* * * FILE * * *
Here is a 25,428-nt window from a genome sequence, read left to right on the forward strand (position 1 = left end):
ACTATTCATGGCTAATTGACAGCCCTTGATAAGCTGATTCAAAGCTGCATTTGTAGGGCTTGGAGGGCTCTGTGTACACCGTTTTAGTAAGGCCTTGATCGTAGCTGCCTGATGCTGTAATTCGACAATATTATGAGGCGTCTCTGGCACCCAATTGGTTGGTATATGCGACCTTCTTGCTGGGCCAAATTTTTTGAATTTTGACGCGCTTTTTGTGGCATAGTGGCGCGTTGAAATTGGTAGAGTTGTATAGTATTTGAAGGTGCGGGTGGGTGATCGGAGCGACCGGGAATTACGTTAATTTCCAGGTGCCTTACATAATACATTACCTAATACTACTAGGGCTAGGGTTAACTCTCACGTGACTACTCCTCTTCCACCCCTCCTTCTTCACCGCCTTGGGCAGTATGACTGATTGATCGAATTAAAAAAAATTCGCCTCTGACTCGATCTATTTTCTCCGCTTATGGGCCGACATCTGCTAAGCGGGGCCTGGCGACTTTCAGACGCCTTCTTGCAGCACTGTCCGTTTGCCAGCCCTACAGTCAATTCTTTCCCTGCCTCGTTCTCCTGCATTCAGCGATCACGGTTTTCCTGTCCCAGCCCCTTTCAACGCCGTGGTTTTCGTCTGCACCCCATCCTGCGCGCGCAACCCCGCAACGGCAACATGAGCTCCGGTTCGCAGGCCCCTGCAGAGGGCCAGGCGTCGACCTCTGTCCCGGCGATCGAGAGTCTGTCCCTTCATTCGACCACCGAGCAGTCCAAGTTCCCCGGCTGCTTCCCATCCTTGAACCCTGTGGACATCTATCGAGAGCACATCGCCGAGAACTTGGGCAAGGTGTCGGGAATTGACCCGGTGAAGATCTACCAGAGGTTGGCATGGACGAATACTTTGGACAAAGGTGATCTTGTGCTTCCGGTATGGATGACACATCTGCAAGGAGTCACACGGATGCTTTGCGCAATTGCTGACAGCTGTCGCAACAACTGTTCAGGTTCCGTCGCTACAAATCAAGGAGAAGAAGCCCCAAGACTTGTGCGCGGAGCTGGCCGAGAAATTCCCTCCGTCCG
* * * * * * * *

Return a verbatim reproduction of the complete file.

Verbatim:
Here is a 25,428-nt window from a genome sequence, read left to right on the forward strand (position 1 = left end):
ACTATTCATGGCTAATTGACAGCCCTTGATAAGCTGATTCAAAGCTGCATTTGTAGGGCTTGGAGGGCTCTGTGTACACCGTTTTAGTAAGGCCTTGATCGTAGCTGCCTGATGCTGTAATTCGACAATATTATGAGGCGTCTCTGGCACCCAATTGGTTGGTATATGCGACCTTCTTGCTGGGCCAAATTTTTTGAATTTTGACGCGCTTTTTGTGGCATAGTGGCGCGTTGAAATTGGTAGAGTTGTATAGTATTTGAAGGTGCGGGTGGGTGATCGGAGCGACCGGGAATTACGTTAATTTCCAGGTGCCTTACATAATACATTACCTAATACTACTAGGGCTAGGGTTAACTCTCACGTGACTACTCCTCTTCCACCCCTCCTTCTTCACCGCCTTGGGCAGTATGACTGATTGATCGAATTAAAAAAAATTCGCCTCTGACTCGATCTATTTTCTCCGCTTATGGGCCGACATCTGCTAAGCGGGGCCTGGCGACTTTCAGACGCCTTCTTGCAGCACTGTCCGTTTGCCAGCCCTACAGTCAATTCTTTCCCTGCCTCGTTCTCCTGCATTCAGCGATCACGGTTTTCCTGTCCCAGCCCCTTTCAACGCCGTGGTTTTCGTCTGCACCCCATCCTGCGCGCGCAACCCCGCAACGGCAACATGAGCTCCGGTTCGCAGGCCCCTGCAGAGGGCCAGGCGTCGACCTCTGTCCCGGCGATCGAGAGTCTGTCCCTTCATTCGACCACCGAGCAGTCCAAGTTCCCCGGCTGCTTCCCATCCTTGAACCCTGTGGACATCTATCGAGAGCACATCGCCGAGAACTTGGGCAAGGTGTCGGGAATTGACCCGGTGAAGATCTACCAGAGGTTGGCATGGACGAATACTTTGGACAAAGGTGATCTTGTGCTTCCGGTATGGATGACACATCTGCAAGGAGTCACACGGATGCTTTGCGCAATTGCTGACAGCTGTCGCAACAACTGTTCAGGTTCCGTCGCTACAAATCAAGGAGAAGAAGCCCCAAGACTTGTGCGCGGAGCTGGCCGAGAAATTCCCTCCGTCCG